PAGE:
Enermax T.B. Apollish 140 and Cluster 140 review

Recently I did the first test and review for the fans Enermax T.B. Silence 140 and T.B. Silence 140 Manual and I am eager to touch their other 140mm models Enermax T.B. Apollish 140 (UCTA14N-R) and Enermax Cluster 140 (UCCL14).

Both fans arrived in two different types of plastic transparent boxes. On the left is the new one, while on the right side is the older type which is, let’s say harder to work with. Both transparent boxes offer the ability to see the structure of the fan with some technical details on the front panel and the full technical details on the back.

Let’s check them out one by one.

Enermax T.B. Apollish 140

According to the original technical details, Enermax T.B. Apollish is a series that offers five different types of fans with different dimensions and backlight. Those models are with size 80, 120 and 140mm and with red and blue backlight. For this test I have the biggest model with red light.

Enermax T.B. Apollish 140 is made of semi-transparent plastic frame in black and a semi-transparent propeller with seven blades in red, which are the interesting part of the product. The blades are 2/3 painted in red and the other 1/3 is some sort of a reflective surface that reminds me of a small mirror, which should reflect the light from the small smd LEDs installed on the inner cylinder around the propeller. This is an interesting feature and I’d really like to see how it will work.

And seen from the back:

Seems the aluminium border forming a cylinder around the fan with the name of the company cut in by laser is missing in this model.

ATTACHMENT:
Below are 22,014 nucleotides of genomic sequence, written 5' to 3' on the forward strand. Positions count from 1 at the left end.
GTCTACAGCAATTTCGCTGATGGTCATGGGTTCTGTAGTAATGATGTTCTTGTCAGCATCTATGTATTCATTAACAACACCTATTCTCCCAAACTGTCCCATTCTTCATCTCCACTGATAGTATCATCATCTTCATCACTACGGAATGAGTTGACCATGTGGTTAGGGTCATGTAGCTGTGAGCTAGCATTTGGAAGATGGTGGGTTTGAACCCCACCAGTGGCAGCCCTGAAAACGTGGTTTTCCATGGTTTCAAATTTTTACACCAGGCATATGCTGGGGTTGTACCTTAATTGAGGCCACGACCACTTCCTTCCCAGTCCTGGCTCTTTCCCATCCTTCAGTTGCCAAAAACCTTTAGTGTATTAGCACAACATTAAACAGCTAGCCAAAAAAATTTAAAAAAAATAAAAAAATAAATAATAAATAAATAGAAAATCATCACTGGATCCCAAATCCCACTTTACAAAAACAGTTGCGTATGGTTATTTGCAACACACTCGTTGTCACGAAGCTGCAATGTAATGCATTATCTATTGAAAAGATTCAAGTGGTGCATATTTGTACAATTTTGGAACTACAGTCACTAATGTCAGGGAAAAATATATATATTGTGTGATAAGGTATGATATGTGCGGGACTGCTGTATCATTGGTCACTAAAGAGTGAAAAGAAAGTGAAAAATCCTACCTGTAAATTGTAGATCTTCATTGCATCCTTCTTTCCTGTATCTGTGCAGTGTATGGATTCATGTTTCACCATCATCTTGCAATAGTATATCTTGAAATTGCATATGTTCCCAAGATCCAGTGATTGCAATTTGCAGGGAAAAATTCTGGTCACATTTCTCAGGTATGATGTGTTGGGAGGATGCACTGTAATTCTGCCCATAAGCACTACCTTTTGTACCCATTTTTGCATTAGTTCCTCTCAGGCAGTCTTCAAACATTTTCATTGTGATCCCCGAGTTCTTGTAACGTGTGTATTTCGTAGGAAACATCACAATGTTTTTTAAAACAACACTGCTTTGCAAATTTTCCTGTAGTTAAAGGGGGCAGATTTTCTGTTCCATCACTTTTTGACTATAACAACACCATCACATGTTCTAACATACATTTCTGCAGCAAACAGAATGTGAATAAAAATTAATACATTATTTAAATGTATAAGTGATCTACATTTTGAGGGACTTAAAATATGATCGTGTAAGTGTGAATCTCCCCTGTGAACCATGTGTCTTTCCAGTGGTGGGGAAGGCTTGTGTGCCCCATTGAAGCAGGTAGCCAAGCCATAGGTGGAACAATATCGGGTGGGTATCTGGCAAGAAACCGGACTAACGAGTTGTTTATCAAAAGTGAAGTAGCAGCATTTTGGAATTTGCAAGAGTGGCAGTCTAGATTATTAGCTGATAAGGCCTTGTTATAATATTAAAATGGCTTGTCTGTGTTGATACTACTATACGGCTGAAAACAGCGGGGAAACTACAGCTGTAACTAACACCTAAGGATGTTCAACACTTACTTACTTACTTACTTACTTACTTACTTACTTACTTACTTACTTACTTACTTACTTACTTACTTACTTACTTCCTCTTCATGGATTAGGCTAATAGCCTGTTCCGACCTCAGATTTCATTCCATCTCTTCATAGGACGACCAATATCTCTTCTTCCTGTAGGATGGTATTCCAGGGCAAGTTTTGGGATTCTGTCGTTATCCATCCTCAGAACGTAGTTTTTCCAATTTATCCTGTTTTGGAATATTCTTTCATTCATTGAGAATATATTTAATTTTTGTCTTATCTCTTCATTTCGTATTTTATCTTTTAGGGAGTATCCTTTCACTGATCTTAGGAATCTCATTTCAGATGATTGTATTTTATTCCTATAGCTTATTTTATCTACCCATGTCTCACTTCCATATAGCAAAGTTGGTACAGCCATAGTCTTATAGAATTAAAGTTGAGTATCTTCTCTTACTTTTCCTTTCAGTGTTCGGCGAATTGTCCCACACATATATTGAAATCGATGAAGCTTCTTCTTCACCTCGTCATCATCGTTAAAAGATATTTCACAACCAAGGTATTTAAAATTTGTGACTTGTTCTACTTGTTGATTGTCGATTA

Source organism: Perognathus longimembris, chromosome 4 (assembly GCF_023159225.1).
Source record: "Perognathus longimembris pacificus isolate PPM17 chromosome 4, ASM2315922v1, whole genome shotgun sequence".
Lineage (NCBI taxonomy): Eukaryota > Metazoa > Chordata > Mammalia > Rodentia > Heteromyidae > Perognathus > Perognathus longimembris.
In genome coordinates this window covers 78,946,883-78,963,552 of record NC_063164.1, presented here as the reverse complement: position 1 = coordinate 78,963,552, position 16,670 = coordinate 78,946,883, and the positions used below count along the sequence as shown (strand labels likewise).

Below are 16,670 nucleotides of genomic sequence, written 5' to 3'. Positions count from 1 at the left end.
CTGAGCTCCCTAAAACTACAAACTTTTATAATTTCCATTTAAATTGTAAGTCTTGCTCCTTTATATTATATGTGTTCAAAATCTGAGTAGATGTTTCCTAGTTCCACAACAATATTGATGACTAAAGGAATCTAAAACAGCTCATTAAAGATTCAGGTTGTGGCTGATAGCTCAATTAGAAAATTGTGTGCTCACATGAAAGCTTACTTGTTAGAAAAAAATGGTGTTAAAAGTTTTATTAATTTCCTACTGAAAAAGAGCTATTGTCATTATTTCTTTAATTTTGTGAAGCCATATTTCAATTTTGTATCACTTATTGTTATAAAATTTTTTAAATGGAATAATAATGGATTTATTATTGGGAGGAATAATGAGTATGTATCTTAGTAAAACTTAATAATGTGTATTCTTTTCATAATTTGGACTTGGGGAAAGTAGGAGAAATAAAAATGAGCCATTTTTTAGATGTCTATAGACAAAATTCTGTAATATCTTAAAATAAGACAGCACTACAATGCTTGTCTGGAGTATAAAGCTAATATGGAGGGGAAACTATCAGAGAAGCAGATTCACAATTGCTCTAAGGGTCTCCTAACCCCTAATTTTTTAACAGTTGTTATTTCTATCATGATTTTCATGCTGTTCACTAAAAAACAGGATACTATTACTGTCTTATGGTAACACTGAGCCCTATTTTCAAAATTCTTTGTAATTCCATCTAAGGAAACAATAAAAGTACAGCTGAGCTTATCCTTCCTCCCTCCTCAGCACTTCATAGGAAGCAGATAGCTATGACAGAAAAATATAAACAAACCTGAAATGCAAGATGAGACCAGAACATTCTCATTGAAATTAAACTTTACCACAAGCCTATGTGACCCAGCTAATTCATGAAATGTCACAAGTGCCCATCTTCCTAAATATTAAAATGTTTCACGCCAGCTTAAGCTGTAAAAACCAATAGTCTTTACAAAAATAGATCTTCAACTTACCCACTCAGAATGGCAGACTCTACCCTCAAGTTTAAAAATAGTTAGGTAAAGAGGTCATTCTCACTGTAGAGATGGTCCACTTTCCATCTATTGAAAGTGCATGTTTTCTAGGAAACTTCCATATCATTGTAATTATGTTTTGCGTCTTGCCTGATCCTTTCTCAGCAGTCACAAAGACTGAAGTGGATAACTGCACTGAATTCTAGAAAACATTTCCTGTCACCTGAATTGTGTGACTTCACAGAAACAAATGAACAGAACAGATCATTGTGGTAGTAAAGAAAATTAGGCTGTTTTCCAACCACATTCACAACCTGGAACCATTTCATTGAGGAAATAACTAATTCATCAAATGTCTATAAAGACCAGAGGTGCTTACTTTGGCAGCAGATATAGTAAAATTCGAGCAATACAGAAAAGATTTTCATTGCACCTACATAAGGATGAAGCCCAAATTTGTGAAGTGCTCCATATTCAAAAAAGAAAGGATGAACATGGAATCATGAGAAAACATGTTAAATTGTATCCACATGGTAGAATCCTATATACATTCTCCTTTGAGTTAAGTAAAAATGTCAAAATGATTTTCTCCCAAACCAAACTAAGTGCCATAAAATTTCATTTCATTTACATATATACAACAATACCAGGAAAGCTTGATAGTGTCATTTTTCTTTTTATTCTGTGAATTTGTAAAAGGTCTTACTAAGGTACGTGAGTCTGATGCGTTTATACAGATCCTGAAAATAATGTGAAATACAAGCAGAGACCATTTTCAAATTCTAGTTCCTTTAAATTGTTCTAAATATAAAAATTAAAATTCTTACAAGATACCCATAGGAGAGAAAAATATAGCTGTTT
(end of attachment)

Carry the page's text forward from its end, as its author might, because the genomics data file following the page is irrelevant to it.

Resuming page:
Enermax T.B. Apollish 140 power and regulation is done via quite a long cable with a 3 Pin connector as every other case fan from Enermax.

The fan comes with the following accessories:

  1. Four metal screws
  2. 4-to-3 Pin power adaptor

Enermax Cluster 140

 

Again according to the original technical details, Enermax Cluster series offers four different types of fans with different dimensions. Those models are with size 80, 90, 120 and 140mm and all of them with white backlight. For this test I have the biggest model. On the whole, Cluser is one of the oldest fans series from Enermax and the model with dimensions 90mm is already EOL (end of life).

Enermax Cluster 140mm is made of plastic frame  and a propeller with nine blades with bat wing shape for focusing and improving the airflow. Having in mind the propeller shape I am expecting a big airflow level from this model, but only time will show.

All of the parts used in this model are painted in white. Apart from that inside the plastic frame there are four white LEDs working as a white backlight for the product.

And seen from the back:

Enermax Cluster 140mm power and regulation is done via quite a long cable with a 4 Pin PWM connector inside a white sleeving kit. The interesting thing about the product is the small switch attached to a separate cable for ON/OFF the white LEDs.

The fan comes with the following accessories:

  1. Four metal screws
  2. 4-to-3 Pin power adaptor
  3. Four rubber shock-proof isolator-mounts

The tests will be conducted in my standard way. I will mount the samples and test them at 5V/7V/9V/12V and my goal will be to check the authenticity of the technical characteristics given by the manufacturer. The products will be tested under close-to-perfect conditions, not taking into account any external factors. The results achieved during the test can in no way be the same if the fan is mounted on a cooler or on the case fan hole of any modern computer case. I will measure the amount of air going through the fans for one hour and its speed. For this I use a fan controller, a voltage meter, an anemometer and a stand made specifically for this purpose.

 

The test results are shown in the following charts:

Airflow through the fan at 5V, 7V, 9V, 12V.

Propeller rpm during the tests at 5V, 7V, 9V, 12V.

The anemometer showed the following airflow speed:

After I mounting both fans to the stand and leaving them to run for about 30 minutes at maximum speed, it was time for the tests to begin.